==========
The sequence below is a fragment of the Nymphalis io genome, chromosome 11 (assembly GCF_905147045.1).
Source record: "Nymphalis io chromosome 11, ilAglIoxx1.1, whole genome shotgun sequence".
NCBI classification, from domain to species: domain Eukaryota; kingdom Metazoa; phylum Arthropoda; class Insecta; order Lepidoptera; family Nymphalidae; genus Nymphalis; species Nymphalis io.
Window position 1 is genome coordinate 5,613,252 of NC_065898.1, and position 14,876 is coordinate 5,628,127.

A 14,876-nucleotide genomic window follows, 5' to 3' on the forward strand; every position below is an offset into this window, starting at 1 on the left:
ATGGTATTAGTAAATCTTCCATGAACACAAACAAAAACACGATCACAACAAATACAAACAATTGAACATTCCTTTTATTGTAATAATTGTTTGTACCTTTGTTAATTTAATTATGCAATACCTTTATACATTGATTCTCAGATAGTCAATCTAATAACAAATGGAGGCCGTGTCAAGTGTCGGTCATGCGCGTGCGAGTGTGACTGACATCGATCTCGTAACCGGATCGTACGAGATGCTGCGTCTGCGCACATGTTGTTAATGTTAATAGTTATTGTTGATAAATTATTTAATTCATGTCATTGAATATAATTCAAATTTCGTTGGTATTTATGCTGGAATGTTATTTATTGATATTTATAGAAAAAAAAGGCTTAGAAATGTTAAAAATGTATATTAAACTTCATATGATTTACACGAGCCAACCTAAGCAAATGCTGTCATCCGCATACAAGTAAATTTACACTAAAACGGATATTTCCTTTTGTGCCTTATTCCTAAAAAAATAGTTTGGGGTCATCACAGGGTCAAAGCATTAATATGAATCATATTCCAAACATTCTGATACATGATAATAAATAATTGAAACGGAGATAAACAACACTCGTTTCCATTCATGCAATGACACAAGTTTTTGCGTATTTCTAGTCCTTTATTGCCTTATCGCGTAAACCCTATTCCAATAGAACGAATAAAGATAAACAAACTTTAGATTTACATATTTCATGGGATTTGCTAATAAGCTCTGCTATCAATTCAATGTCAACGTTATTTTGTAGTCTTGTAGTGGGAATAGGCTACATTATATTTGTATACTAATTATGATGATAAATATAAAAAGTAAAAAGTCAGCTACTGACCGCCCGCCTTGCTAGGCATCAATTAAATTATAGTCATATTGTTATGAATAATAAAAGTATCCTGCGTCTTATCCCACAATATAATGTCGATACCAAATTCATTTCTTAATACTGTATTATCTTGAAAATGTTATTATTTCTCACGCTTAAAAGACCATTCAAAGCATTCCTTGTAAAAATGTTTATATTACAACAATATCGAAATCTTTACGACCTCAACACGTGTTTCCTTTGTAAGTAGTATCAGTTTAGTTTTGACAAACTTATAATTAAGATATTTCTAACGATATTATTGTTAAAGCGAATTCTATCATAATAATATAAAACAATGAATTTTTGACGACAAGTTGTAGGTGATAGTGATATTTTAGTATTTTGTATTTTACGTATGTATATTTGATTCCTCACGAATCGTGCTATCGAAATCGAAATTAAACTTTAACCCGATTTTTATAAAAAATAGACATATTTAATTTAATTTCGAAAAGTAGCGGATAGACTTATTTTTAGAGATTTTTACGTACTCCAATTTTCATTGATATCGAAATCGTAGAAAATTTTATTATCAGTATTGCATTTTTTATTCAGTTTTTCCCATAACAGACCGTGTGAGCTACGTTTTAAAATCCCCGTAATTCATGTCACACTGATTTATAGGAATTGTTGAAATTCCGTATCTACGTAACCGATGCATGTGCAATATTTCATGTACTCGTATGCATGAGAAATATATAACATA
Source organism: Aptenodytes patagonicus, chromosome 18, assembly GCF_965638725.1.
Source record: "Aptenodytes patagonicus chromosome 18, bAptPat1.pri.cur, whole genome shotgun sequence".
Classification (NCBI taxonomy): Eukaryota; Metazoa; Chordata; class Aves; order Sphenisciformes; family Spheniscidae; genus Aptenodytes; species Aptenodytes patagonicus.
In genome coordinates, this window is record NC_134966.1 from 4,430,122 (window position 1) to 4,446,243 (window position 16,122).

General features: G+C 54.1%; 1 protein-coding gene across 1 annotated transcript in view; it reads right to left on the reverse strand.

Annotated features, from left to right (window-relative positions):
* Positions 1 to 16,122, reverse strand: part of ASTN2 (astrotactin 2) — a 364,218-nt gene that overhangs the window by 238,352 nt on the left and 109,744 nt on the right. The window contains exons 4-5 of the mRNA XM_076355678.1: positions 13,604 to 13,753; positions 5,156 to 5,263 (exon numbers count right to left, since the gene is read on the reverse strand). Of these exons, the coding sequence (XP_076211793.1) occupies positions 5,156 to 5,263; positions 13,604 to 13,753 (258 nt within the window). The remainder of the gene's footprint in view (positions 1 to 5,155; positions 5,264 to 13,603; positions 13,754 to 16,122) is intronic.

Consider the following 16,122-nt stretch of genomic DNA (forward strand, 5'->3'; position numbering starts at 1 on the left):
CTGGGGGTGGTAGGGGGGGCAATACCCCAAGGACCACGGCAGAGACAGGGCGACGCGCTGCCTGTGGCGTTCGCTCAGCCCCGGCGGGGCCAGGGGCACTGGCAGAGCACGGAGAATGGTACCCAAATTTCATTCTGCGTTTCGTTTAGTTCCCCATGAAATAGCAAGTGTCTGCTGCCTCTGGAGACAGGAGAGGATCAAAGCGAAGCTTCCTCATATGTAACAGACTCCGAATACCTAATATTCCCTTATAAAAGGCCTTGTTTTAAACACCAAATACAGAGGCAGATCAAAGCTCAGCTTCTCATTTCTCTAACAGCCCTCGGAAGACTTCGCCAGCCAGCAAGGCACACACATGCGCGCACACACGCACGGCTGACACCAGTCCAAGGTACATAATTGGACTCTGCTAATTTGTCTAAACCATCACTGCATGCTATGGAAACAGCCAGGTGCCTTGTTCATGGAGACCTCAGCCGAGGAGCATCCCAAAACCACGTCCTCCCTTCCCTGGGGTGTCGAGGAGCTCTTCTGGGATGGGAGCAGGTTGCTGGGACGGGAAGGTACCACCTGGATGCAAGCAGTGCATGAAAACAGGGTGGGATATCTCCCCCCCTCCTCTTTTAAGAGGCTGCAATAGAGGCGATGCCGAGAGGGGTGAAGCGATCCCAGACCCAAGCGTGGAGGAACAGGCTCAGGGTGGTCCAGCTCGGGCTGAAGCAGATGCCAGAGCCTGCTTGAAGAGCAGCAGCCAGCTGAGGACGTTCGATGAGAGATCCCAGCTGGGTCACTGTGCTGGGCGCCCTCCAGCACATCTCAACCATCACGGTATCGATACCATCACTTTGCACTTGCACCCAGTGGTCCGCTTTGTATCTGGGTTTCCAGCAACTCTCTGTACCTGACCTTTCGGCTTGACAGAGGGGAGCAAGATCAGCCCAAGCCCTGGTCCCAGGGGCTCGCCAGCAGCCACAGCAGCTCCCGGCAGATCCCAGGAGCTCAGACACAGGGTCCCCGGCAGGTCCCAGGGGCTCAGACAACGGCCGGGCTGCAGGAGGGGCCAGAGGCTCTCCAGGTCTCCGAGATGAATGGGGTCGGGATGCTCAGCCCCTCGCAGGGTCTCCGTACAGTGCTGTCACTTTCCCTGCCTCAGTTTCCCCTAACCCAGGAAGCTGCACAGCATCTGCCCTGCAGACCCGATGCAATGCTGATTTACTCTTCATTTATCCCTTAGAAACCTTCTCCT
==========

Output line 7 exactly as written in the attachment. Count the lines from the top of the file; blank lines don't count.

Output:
Source organism: Aptenodytes patagonicus, chromosome 18, assembly GCF_965638725.1.